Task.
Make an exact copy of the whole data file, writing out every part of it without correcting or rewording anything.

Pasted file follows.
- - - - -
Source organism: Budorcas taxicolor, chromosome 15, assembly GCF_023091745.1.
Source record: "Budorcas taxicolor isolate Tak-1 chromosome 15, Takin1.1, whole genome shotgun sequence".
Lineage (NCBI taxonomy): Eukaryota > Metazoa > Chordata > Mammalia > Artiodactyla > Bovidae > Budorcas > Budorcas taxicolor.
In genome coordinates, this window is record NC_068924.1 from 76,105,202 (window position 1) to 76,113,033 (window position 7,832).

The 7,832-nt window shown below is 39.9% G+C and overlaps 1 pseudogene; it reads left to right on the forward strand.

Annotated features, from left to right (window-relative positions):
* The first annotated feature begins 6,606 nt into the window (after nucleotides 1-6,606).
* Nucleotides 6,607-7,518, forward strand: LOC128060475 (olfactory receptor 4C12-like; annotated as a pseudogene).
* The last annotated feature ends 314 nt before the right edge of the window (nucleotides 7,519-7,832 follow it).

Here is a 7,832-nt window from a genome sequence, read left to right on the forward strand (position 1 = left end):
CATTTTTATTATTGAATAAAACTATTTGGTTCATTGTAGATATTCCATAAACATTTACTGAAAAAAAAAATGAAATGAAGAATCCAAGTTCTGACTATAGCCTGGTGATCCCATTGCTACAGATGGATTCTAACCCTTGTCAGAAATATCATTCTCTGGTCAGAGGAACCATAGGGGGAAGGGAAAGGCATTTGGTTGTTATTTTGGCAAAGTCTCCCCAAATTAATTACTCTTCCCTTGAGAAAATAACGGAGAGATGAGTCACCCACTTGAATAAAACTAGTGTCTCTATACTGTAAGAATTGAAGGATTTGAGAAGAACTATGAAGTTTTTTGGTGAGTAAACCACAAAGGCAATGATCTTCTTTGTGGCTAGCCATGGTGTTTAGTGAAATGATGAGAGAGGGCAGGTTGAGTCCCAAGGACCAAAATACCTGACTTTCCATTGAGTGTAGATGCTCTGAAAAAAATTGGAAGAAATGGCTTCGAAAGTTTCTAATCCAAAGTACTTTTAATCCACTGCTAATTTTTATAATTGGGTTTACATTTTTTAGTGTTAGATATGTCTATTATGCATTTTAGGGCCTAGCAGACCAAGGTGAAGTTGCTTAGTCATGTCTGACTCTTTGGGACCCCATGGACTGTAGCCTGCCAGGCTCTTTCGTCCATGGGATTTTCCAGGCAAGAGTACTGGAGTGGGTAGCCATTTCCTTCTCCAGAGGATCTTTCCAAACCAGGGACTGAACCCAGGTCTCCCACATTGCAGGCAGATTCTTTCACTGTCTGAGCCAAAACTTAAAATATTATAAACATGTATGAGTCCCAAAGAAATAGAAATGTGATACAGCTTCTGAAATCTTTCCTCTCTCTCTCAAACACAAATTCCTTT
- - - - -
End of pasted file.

Source organism: Budorcas taxicolor, chromosome 15, assembly GCF_023091745.1.
Source record: "Budorcas taxicolor isolate Tak-1 chromosome 15, Takin1.1, whole genome shotgun sequence".
Lineage (NCBI taxonomy): Eukaryota > Metazoa > Chordata > Mammalia > Artiodactyla > Bovidae > Budorcas > Budorcas taxicolor.
In genome coordinates, this window is record NC_068924.1 from 76,105,202 (window position 1) to 76,113,033 (window position 7,832).

The 7,832-nt window shown below is 39.9% G+C and overlaps 1 pseudogene; it reads left to right on the forward strand.

Annotated features, from left to right (window-relative positions):
* The first annotated feature begins 6,606 nt into the window (after nucleotides 1-6,606).
* Nucleotides 6,607-7,518, forward strand: LOC128060475 (olfactory receptor 4C12-like; annotated as a pseudogene).
* The last annotated feature ends 314 nt before the right edge of the window (nucleotides 7,519-7,832 follow it).

Here is a 7,832-nt window from a genome sequence, read left to right on the forward strand (position 1 = left end):
CATTTTTATTATTGAATAAAACTATTTGGTTCATTGTAGATATTCCATAAACATTTACTGAAAAAAAAAATGAAATGAAGAATCCAAGTTCTGACTATAGCCTGGTGATCCCATTGCTACAGATGGATTCTAACCCTTGTCAGAAATATCATTCTCTGGTCAGAGGAACCATAGGGGGAAGGGAAAGGCATTTGGTTGTTATTTTGGCAAAGTCTCCCCAAATTAATTACTCTTCCCTTGAGAAAATAACGGAGAGATGAGTCACCCACTTGAATAAAACTAGTGTCTCTATACTGTAAGAATTGAAGGATTTGAGAAGAACTATGAAGTTTTTTGGTGAGTAAACCACAAAGGCAATGATCTTCTTTGTGGCTAGCCATGGTGTTTAGTGAAATGATGAGAGAGGGCAGGTTGAGTCCCAAGGACCAAAATACCTGACTTTCCATTGAGTGTAGATGCTCTGAAAAAAATTGGAAGAAATGGCTTCGAAAGTTTCTAATCCAAAGTACTTTTAATCCACTGCTAATTTTTATAATTGGGTTTACATTTTTTAGTGTTAGATATGTCTATTATGCATTTTAGGGCCTAGCAGACCAAGGTGAAGTTGCTTAGTCATGTCTGACTCTTTGGGACCCCATGGACTGTAGCCTGCCAGGCTCTTTCGTCCATGGGATTTTCCAGGCAAGAGTACTGGAGTGGGTAGCCATTTCCTTCTCCAGAGGATCTTTCCAAACCAGGGACTGAACCCAGGTCTCCCACATTGCAGGCAGATTCTTTCACTGTCTGAGCCAAAACTTAAAATATTATAAACATGTATGAGTCCCAAAGAAATAGAAATGTGATACAGCTTCTGAAATCTTTCCTCTCTCTCTCAAACACAAATTCCTTT